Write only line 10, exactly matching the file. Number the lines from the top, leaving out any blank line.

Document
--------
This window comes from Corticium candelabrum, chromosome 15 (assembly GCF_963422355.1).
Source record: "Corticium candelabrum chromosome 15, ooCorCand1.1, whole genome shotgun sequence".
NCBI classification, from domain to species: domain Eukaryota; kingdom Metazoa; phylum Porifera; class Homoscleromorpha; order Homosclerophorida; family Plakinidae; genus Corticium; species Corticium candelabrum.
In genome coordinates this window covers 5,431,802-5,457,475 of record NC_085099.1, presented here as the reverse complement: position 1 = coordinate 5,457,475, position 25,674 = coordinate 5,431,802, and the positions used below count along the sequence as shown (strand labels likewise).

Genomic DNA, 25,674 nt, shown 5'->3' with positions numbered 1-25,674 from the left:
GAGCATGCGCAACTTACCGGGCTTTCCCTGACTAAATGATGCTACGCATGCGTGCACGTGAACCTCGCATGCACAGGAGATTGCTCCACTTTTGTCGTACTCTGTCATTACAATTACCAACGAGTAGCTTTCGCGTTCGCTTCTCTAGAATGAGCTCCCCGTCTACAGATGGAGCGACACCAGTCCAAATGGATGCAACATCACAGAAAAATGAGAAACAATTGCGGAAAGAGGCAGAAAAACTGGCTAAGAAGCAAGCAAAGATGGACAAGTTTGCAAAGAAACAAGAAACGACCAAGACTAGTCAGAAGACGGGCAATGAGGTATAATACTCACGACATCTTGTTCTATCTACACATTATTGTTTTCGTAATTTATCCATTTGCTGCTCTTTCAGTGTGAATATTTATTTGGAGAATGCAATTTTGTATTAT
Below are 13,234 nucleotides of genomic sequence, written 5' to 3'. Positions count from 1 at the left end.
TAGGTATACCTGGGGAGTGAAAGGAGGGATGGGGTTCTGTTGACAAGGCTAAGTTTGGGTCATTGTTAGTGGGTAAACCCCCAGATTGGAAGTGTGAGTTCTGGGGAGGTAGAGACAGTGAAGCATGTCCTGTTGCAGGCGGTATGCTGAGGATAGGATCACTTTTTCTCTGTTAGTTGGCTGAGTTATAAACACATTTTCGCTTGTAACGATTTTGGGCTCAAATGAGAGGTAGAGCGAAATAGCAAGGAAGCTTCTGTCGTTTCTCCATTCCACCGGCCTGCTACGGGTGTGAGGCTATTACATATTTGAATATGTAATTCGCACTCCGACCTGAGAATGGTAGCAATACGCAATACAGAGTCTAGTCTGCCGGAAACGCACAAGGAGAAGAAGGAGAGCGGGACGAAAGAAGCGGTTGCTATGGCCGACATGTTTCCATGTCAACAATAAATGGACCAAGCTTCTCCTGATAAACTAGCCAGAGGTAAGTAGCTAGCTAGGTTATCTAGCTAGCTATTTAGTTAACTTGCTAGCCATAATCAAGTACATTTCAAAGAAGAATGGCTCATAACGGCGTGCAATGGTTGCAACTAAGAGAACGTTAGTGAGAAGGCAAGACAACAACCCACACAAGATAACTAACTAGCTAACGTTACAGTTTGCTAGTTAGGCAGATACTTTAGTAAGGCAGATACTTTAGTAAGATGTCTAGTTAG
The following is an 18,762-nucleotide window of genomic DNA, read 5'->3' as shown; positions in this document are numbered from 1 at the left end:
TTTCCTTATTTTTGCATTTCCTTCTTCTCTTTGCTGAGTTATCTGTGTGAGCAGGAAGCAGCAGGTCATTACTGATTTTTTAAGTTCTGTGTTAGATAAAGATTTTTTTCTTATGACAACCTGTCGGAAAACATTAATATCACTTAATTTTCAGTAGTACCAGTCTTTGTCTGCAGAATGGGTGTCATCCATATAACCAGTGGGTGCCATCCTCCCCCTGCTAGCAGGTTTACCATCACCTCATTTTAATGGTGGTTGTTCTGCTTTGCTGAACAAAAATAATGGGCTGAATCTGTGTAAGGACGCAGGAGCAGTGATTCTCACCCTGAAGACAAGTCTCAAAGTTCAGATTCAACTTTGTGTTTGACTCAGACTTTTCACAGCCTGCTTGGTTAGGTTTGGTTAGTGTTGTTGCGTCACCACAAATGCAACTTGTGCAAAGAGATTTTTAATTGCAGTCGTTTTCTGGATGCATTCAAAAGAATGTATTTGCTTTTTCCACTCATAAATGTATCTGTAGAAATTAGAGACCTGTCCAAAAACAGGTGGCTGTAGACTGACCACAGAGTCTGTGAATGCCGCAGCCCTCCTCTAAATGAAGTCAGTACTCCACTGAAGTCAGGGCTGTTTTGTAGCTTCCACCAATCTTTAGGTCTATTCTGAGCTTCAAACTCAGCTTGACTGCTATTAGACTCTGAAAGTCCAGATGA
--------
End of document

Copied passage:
TTTCCTTATTTTTGCATTTCCTTCTTCTCTTTGCTGAGTTATCTGTGTGAGCAGGAAGCAGCAGGTCATTACTGATTTTTTAAGTTCTGTGTTAGATAAAGATTTTTTTCTTATGACAACCTGTCGGAAAACATTAATATCACTTAATTTTCAGTAGTACCAGTCTTTGTCTGCAGAATGGGTGTCATCCATATAACCAGTGGGTGCCATCCTCCCCCTGCTAGCAGGTTTACCATCACCTCATTTTAATGGTGGTTGTTCTGCTTTGCTGAACAAAAATAATGGGCTGAATCTGTGTAAGGACGCAGGAGCAGTGATTCTCACCCTGAAGACAAGTCTCAAAGTTCAGATTCAACTTTGTGTTTGACTCAGACTTTTCACAGCCTGCTTGGTTAGGTTTGGTTAGTGTTGTTGCGTCACCACAAATGCAACTTGTGCAAAGAGATTTTTAATTGCAGTCGTTTTCTGGATGCATTCAAAAGAATGTATTTGCTTTTTCCACTCATAAATGTATCTGTAGAAATTAGAGACCTGTCCAAAAACAGGTGGCTGTAGACTGACCACAGAGTCTGTGAATGCCGCAGCCCTCCTCTAAATGAAGTCAGTACTCCACTGAAGTCAGGGCTGTTTTGTAGCTTCCACCAATCTTTAGGTCTATTCTGAGCTTCAAACTCAGCTTGACTGCTATTAGACTCTGAAAGTCCAGATGA